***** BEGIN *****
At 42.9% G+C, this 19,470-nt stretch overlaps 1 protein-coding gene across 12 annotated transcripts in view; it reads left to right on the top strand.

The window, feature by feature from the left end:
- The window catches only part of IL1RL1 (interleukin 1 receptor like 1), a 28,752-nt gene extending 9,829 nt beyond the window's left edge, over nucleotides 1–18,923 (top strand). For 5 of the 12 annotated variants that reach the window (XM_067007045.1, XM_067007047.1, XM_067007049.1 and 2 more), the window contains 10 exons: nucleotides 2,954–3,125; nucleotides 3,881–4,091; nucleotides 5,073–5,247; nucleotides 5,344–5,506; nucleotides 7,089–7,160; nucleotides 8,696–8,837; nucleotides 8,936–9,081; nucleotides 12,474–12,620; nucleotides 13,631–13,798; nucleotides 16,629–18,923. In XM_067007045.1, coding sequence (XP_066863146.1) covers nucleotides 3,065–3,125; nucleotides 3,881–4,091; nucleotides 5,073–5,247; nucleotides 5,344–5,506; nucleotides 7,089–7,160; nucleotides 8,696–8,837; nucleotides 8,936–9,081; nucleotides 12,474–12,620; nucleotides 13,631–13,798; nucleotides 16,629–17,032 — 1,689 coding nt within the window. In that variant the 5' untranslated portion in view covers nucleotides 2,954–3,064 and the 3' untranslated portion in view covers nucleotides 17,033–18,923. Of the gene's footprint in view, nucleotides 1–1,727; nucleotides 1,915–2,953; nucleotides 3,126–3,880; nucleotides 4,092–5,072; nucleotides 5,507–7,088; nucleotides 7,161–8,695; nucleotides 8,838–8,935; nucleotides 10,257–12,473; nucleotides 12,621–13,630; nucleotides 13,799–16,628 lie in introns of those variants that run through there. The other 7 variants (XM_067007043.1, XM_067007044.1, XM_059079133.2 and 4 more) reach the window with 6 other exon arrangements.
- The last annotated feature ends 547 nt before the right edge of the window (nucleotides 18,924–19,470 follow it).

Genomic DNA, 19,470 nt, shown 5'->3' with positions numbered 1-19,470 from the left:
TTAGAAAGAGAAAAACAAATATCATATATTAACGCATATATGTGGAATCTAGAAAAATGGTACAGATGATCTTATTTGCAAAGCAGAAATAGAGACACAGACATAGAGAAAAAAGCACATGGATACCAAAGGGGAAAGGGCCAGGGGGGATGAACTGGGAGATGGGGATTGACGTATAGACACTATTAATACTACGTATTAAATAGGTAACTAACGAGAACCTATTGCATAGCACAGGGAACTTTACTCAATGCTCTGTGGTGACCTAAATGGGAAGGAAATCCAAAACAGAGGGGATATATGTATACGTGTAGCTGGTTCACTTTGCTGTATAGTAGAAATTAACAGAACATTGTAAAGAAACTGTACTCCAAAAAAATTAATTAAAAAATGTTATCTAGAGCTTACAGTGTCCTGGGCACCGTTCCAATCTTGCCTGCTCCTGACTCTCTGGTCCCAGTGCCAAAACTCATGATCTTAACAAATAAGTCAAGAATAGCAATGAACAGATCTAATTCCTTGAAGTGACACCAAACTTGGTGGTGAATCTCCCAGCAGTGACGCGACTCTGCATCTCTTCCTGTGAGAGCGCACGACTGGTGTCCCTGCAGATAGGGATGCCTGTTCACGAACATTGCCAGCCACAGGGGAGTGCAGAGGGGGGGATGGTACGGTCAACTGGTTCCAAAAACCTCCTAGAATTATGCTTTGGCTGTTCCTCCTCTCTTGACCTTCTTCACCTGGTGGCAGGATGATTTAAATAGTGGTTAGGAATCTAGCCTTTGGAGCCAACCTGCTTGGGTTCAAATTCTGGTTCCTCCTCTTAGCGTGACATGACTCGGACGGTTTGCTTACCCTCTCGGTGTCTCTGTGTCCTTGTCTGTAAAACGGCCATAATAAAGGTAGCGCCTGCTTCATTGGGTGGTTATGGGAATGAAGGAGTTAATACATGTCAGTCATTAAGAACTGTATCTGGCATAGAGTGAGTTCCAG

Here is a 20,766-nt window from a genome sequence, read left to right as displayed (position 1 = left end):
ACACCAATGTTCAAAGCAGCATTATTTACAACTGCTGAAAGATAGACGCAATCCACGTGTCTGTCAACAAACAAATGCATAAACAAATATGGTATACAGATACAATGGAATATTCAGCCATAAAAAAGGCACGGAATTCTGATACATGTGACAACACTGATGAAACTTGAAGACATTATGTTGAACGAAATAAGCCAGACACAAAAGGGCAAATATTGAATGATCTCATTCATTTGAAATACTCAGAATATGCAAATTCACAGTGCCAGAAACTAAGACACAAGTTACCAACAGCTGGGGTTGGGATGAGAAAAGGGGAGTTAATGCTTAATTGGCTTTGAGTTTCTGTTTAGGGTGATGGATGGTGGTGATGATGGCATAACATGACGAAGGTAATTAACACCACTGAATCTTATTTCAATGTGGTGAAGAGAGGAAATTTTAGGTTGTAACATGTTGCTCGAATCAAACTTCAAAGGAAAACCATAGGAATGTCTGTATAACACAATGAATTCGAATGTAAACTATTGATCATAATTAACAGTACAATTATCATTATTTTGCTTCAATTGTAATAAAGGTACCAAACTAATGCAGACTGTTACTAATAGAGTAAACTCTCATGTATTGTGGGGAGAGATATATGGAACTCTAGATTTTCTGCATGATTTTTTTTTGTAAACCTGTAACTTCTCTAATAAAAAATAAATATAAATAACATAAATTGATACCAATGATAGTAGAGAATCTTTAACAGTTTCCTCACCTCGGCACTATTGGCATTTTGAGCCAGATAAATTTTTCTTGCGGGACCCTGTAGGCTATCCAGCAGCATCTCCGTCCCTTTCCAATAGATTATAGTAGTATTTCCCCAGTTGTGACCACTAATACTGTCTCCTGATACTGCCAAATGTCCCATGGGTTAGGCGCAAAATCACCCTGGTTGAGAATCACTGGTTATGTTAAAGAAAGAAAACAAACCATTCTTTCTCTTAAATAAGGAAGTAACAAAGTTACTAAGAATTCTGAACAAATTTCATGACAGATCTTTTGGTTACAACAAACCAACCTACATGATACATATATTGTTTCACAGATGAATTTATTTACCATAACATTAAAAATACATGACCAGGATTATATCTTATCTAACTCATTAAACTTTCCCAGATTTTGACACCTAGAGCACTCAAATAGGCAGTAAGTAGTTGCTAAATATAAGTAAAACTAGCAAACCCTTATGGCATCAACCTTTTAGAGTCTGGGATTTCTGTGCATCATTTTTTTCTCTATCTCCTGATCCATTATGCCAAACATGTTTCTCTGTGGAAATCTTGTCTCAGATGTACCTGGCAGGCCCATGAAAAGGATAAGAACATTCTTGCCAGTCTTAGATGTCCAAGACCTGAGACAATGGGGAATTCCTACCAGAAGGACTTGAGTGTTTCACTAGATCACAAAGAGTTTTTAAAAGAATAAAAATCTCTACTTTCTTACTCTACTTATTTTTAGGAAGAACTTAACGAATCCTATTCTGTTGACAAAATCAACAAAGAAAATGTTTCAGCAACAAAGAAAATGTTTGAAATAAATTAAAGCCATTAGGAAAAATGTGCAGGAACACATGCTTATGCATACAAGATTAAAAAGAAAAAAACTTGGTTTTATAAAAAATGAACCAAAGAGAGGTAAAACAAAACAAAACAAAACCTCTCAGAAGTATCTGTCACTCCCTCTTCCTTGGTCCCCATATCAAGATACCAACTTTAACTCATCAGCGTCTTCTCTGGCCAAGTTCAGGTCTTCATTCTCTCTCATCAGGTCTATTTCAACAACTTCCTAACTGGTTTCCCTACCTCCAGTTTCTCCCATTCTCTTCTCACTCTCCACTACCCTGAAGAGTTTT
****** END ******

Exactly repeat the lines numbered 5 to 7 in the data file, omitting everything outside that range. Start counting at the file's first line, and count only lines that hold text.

Genomic DNA, 19,470 nt, shown 5'->3' with positions numbered 1-19,470 from the left:
TTAGAAAGAGAAAAACAAATATCATATATTAACGCATATATGTGGAATCTAGAAAAATGGTACAGATGATCTTATTTGCAAAGCAGAAATAGAGACACAGACATAGAGAAAAAAGCACATGGATACCAAAGGGGAAAGGGCCAGGGGGGATGAACTGGGAGATGGGGATTGACGTATAGACACTATTAATACTACGTATTAAATAGGTAACTAACGAGAACCTATTGCATAGCACAGGGAACTTTACTCAATGCTCTGTGGTGACCTAAATGGGAAGGAAATCCAAAACAGAGGGGATATATGTATACGTGTAGCTGGTTCACTTTGCTGTATAGTAGAAATTAACAGAACATTGTAAAGAAACTGTACTCCAAAAAAATTAATTAAAAAATGTTATCTAGAGCTTACAGTGTCCTGGGCACCGTTCCAATCTTGCCTGCTCCTGACTCTCTGGTCCCAGTGCCAAAACTCATGATCTTAACAAATAAGTCAAGAATAGCAATGAACAGATCTAATTCCTTGAAGTGACACCAAACTTGGTGGTGAATCTCCCAGCAGTGACGCGACTCTGCATCTCTTCCTGTGAGAGCGCACGACTGGTGTCCCTGCAGATAGGGATGCCTGTTCACGAACATTGCCAGCCACAGGGGAGTGCAGAGGGGGGGATGGTACGGTCAACTGGTTCCAAAAACCTCCTAGAATTATGCTTTGGCTGTTCCTCCTCTCTTGACCTTCTTCACCTGGTGGCAGGATGATTTAAATAGTGGTTAGGAATCTAGCCTTTGGAGCCAACCTGCTTGGGTTCAAATTCTGGTTCCTCCTCTTAGCGTGACATGACTCGGACGGTTTGCTTACCCTCTCGGTGTCTCTGTGTCCTTGTCTGTAAAACGGCCATAATAAAGGTAGCGCCTGCTTCATTGGGTGGTTATGGGAATGAAGGAGTTAATACATGTCAGTCATTAAGAACTGTATCTGGCATAGAGTGAGTTCCAG

Here is a 20,766-nt window from a genome sequence, read left to right as displayed (position 1 = left end):